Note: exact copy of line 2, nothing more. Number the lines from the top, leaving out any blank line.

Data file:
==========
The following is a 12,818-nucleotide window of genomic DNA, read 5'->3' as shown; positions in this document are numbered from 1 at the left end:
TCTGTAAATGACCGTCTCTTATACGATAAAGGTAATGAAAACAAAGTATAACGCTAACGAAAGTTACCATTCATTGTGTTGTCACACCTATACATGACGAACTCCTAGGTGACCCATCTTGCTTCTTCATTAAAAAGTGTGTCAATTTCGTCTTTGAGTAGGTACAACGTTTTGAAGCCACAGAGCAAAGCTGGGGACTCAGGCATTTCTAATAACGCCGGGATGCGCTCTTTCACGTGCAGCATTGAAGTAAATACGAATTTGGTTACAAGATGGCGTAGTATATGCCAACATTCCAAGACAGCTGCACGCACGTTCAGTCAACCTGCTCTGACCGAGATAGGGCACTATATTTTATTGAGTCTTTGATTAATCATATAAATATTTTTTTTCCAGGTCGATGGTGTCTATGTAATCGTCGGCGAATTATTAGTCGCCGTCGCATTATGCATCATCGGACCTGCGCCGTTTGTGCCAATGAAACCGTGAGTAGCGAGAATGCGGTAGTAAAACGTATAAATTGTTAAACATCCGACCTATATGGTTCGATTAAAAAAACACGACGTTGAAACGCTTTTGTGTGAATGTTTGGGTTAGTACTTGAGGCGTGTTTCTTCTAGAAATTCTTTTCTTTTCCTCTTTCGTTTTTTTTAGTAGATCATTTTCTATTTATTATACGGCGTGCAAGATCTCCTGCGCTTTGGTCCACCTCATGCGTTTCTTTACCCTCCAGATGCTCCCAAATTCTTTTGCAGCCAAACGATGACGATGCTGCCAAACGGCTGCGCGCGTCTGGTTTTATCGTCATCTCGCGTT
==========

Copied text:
TCTGTAAATGACCGTCTCTTATACGATAAAGGTAATGAAAACAAAGTATAACGCTAACGAAAGTTACCATTCATTGTGTTGTCACACCTATACATGACGAACTCCTAGGTGACCCATCTTGCTTCTTCATTAAAAAGTGTGTCAATTTCGTCTTTGAGTAGGTACAACGTTTTGAAGCCACAGAGCAAAGCTGGGGACTCAGGCATTTCTAATAACGCCGGGATGCGCTCTTTCACGTGCAGCATTGAAGTAAATACGAATTTGGTTACAAGATGGCGTAGTATATGCCAACATTCCAAGACAGCTGCACGCACGTTCAGTCAACCTGCTCTGACCGAGATAGGGCACTATATTTTATTGAGTCTTTGATTAATCATATAAATATTTTTTTTCCAGGTCGATGGTGTCTATGTAATCGTCGGCGAATTATTAGTCGCCGTCGCATTATGCATCATCGGACCTGCGCCGTTTGTGCCAATGAAACCGTGAGTAGCGAGAATGCGGTAGTAAAACGTATAAATTGTTAAACATCCGACCTATATGGTTCGATTAAAAAAACACGACGTTGAAACGCTTTTGTGTGAATGTTTGGGTTAGTACTTGAGGCGTGTTTCTTCTAGAAATTCTTTTCTTTTCCTCTTTCGTTTTTTTTAGTAGATCATTTTCTATTTATTATACGGCGTGCAAGATCTCCTGCGCTTTGGTCCACCTCATGCGTTTCTTTACCCTCCAGATGCTCCCAAATTCTTTTGCAGCCAAACGATGACGATGCTGCCAAACGGCTGCGCGCGTCTGGTTTTATCGTCATCTCGCGTT